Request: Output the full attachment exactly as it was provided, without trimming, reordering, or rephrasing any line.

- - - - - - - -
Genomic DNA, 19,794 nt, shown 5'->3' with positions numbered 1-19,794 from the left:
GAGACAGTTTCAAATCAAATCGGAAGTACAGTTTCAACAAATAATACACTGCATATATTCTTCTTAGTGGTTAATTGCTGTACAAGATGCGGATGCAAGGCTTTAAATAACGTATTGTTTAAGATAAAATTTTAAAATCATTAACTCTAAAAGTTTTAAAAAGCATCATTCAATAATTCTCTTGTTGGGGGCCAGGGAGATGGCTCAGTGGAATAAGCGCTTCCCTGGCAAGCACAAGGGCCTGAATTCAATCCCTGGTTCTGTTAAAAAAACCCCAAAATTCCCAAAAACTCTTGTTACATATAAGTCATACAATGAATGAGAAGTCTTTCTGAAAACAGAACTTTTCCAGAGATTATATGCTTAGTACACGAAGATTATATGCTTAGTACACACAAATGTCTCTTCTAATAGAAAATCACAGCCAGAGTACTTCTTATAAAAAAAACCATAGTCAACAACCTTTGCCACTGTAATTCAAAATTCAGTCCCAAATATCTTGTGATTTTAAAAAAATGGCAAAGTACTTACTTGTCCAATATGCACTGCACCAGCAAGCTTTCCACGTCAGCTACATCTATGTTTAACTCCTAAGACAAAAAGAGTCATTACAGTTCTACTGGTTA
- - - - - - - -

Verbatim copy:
Genomic DNA, 19,794 nt, shown 5'->3' with positions numbered 1-19,794 from the left:
GAGACAGTTTCAAATCAAATCGGAAGTACAGTTTCAACAAATAATACACTGCATATATTCTTCTTAGTGGTTAATTGCTGTACAAGATGCGGATGCAAGGCTTTAAATAACGTATTGTTTAAGATAAAATTTTAAAATCATTAACTCTAAAAGTTTTAAAAAGCATCATTCAATAATTCTCTTGTTGGGGGCCAGGGAGATGGCTCAGTGGAATAAGCGCTTCCCTGGCAAGCACAAGGGCCTGAATTCAATCCCTGGTTCTGTTAAAAAAACCCCAAAATTCCCAAAAACTCTTGTTACATATAAGTCATACAATGAATGAGAAGTCTTTCTGAAAACAGAACTTTTCCAGAGATTATATGCTTAGTACACGAAGATTATATGCTTAGTACACACAAATGTCTCTTCTAATAGAAAATCACAGCCAGAGTACTTCTTATAAAAAAAACCATAGTCAACAACCTTTGCCACTGTAATTCAAAATTCAGTCCCAAATATCTTGTGATTTTAAAAAAATGGCAAAGTACTTACTTGTCCAATATGCACTGCACCAGCAAGCTTTCCACGTCAGCTACATCTATGTTTAACTCCTAAGACAAAAAGAGTCATTACAGTTCTACTGGTTA